EAT OR SKIP: 

Eat

Never take my word for anything. Go try it yourself. I’ve heard enough glowing reviews of Otto to think it was the best pizza place in the world. I have a different opinion but that’s simply me. It’s a fun place to have a leisurely drink and a bite that feels upscale but doesn’t cost a ton. Not my favorite pizza, but then again, who am I to judge?

 

Kushiya Benkay - Portland, ME

The food of Japan, in order for it to get right for the preparation of sushi, it will require a particularly strict conversion. Up-and-coming chef, he can help you put the wasabi for rice, fish, soy, delicious bite of whatever together. However, in order to create the experience of sushi, the pride of Japan, it requires artistry true.

 

As can be seen from me the budding sushi lover, I thought tasted all about the same sushi. Sushi itself was cold all the time a little. It was bricks rice, with are draped of the abundant fish. Wasabi and soy sauce mixture, the work of each, dunk and went down all the bits smoothly. Fish was excellent when fresh, but the sashimi of fresh taste for me there was no real knowing. It gives the smell of fish? Sushi right.  You would like, I was rewarded often. Same the sushi all.

 

Soon, however, scales fell from my eyes away.

  

I was fortunate enough to study in Japan. The essence of sushi, it was revealed to me there. The United States has not been should cool rice. To real sushi rice, to carry a taste of the entire small vinegar moist, piece the brink of falling apart, it is a little more than room temperature. It was not ambiguous rice to blanket of with fish. In addition, it the fish was to be sitting of the above, exactly slice. Soy sauce, did not mean that it is a birdbath for each. The sushi chef polish each part of the appropriate amount of soy sauce, wasabi. If sushi chef is true, it has happened so far.

 

Second, the chef, is the best sushi chef to give steamed perfect. As experience, the right sushi is of a meal in awe. Chef, patron saint of sea, cleric of land, he will make the best of his ability in you. It works so you function as a vessel to experience his skills only.

 

Raw materials is the price of entry simply, to good sushi yes. The fresh fish? The replicate is of nothing. Undeniably good is good wasabi. Is insult bad wasabi. Rice mirin is one in which taste is completely different from the other vinegar.

 

Key of Japan is the dedication of the chef and patience to delicious sushi of piece. To make sure that you shoo the rice steam always, it does not become sticky. Do they keep the rice at the optimum temperature is it? Uni (sea urchin), Unagi (eel), do sushi chef adhering to the tradition of eggs (egg) closely and be true to them?

 

If I was trying to get kicked in the flavor face and mouth [Yes].

 

Image ℅ Urban Spoon

Durn tasty bento box ya got there sushi san!


Tradition: It's the world of the sushi true. Every day very new combination of a new roll and a lot of flavor, will be displayed throughout the United States. Cream of cheese such as avocado tuna spicy things - all delicious, please but do not get me wrong -  they are opposed to Japanese sushi they are.

 

In Japan , you can not find the dragon roll . You will not to find a Philadelphia roll and tempura Ebi-roll. Such is like you find a fourth of July barbecue "lasagna and chicken finger hamburger.” No.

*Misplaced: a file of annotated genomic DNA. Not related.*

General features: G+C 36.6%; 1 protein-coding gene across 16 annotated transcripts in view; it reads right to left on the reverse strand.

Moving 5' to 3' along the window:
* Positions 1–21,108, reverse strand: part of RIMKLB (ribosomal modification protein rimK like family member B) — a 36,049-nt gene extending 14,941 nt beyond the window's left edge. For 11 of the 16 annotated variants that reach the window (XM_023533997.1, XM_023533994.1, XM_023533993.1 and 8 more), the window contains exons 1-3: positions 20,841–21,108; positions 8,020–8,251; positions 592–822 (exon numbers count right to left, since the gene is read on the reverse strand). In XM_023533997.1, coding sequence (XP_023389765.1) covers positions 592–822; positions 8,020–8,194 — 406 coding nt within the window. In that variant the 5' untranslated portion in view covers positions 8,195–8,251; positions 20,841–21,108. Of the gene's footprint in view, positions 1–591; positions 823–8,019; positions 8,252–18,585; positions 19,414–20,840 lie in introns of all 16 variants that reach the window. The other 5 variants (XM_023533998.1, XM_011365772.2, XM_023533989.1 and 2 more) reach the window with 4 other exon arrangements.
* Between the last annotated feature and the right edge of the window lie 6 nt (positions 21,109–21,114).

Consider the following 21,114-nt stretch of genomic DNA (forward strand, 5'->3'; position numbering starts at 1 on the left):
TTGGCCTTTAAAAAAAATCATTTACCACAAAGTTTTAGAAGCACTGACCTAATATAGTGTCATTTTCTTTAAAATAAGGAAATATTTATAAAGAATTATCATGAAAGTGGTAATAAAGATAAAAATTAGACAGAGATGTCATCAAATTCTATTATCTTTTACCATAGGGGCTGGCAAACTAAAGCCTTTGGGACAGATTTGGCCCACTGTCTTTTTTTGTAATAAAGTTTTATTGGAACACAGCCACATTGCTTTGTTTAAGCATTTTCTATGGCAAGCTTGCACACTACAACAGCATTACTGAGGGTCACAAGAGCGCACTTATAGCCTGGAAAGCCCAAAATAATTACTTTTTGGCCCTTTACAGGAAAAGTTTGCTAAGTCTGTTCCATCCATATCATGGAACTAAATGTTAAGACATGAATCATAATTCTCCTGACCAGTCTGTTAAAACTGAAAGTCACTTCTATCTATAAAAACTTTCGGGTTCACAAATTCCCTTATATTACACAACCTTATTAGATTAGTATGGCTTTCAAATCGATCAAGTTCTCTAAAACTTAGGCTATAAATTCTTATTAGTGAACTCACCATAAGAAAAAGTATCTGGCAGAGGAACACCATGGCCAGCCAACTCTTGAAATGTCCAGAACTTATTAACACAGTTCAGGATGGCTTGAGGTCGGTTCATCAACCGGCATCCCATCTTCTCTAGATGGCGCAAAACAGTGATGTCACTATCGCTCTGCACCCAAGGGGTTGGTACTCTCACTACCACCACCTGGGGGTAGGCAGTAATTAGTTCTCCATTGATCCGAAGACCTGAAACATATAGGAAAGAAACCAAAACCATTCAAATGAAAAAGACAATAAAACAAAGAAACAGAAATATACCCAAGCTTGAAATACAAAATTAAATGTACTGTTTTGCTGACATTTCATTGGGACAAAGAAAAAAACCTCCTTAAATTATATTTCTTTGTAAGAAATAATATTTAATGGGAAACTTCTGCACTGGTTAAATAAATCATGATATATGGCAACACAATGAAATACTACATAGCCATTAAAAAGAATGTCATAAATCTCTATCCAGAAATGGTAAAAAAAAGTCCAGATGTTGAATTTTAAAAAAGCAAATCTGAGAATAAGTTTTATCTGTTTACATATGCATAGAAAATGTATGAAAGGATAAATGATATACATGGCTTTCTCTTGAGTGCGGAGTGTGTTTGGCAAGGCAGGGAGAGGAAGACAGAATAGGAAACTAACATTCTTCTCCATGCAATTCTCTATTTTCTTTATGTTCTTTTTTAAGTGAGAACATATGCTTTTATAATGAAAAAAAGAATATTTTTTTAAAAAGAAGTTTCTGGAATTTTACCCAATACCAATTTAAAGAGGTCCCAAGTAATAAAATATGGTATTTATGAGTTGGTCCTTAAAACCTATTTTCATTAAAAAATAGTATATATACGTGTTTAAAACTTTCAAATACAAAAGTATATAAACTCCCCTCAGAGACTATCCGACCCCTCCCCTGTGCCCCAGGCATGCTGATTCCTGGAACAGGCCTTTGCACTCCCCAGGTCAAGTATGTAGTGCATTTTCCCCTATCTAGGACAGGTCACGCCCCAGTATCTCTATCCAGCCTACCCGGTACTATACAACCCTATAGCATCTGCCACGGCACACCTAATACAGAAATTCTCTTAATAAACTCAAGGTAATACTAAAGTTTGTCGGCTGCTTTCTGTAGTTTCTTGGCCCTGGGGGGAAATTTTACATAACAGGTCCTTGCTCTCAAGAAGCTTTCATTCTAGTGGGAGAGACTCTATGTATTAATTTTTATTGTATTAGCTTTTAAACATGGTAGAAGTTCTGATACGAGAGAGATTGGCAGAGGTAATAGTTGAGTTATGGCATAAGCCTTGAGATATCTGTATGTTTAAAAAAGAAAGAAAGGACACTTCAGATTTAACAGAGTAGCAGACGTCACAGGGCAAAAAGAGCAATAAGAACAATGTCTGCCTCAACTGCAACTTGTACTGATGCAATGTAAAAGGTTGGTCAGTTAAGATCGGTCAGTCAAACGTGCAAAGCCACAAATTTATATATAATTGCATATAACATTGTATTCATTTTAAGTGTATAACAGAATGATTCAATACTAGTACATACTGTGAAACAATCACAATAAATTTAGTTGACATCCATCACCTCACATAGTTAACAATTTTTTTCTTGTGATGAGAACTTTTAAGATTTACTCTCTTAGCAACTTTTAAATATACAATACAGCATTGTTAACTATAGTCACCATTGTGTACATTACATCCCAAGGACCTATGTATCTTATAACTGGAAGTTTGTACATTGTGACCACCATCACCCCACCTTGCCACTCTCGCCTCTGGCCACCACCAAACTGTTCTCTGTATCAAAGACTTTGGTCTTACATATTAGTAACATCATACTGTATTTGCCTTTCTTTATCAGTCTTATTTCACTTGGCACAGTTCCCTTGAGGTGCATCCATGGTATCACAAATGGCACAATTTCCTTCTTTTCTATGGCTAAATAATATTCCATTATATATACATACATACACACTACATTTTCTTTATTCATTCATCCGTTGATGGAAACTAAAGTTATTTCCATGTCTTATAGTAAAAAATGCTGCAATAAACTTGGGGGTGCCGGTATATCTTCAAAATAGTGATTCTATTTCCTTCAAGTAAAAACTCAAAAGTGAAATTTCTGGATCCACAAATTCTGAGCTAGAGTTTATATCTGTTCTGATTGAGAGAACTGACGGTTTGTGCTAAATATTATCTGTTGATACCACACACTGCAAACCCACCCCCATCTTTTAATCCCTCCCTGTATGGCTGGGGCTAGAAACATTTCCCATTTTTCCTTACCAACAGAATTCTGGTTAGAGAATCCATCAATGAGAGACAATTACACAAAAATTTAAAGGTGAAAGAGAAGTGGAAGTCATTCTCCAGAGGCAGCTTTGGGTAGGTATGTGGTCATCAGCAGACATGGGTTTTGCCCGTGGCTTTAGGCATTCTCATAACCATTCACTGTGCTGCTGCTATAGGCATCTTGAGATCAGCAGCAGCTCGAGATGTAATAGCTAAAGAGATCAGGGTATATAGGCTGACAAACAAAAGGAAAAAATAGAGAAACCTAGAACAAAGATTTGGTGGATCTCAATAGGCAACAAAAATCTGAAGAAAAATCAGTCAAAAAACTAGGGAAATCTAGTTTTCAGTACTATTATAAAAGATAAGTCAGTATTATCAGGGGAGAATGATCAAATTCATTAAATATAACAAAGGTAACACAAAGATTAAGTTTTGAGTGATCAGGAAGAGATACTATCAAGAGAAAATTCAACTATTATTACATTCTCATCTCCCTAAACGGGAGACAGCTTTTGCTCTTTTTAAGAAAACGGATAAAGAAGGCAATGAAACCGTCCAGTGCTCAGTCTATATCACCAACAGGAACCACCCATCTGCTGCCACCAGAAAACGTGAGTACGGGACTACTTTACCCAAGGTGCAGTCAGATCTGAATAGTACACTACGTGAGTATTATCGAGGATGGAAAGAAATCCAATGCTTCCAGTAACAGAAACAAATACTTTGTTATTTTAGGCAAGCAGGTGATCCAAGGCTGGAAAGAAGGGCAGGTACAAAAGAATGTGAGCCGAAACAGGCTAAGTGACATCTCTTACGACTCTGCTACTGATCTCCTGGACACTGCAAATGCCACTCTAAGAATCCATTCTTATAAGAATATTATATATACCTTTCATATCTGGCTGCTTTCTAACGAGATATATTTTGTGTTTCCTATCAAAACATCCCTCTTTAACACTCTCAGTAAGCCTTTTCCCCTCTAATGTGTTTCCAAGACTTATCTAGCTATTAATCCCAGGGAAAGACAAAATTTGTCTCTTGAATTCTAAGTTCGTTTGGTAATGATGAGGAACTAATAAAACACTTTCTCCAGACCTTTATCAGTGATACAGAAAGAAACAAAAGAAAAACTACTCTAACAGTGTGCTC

In Japan is a real sushi just tuna. There is your salmon. They will be on top of the rice. Cream cheese go to hell. Yet still the simple will be crushing your heart.

 

So, Kushiya Benkay exactly not the winner: fresh fish of off, hard cold rice, higher magnitude in the need for soy sauce. They fall into hole of all that above. However, fine just that. In other words, despite all it is showing the beauty of sushi. Bad sushi? Well, it is also a good sushi. Sushi, it is a good meal at the time of always.

 

So, if urgent, yes go to Kushiya Benkay. There are some average lunch or a very special decent food they. At least, inexpensive. You may go. However, the gods of Japan famous sushi, please do not expect a smile looking down your decision.

 

 

FOOD: 

2.9 Stars

Really, this is not a bad sushi place. Their fish is fresh (most often). They do pretty solid tempura, yakitori and more. The only unfortunate theme that runs throughout is that indelible touch of “American Sushi Restaurant.”  

PRICE:

Yasui

Not very expensive, which in most cases verifies certain assumptions about the quality. This is one of those cases.

AMBIENCE:

White Rice

Open seating that never seems to be completely full. I'd treat it more as a takeout sorta joint.  

SERVICE:

Eager to Please

While the servers are nice, the wait always seems to be a bit longer than necessary. If you're picking up, no prob whatsoever. But I've sat down a couple times with like 3 other people in the joint and had an hour long lunch.

EAT OR SKIP: 

Skip

There are just too many other options in Portland to say that you have to eat sushi at Kushiya Benkay. HOWEVER, their bento box lunches are absolutely worth trying out at least once; they feature an array of Japanese staples likes tempura, miso soup, sushi, gyoza and more -- enough to fill a sumo-sized belly.

Mr. Bagel - Portland, ME (Part 3)


“You again,” said Mr. Bagel. Guard C, raised his weapon and yelled “Silence! Halt!”

“Or what?” said Mr. Bagel, standing with his crusty chin jutting out.

 

“Or I’ll—“ and before Guard C got the last word out, Mr. Bagel yelled, “car command.” Subsequently, when the guard said “shoot,” Mr. Bagel’s Bentley obliged.

 

Mr. Bagel lunged into Itsa, knocking her back out the door. Bullets ricocheted about the room, riddling Guard C and puffing holes into the marble wall outside the door. After about ten seconds of continuous gunfire, the car ran out.

 

“I like your car,” said Itsa, inches away from Mr. Bagel’s golden-brown face. Mr. Bagel gave her a wink.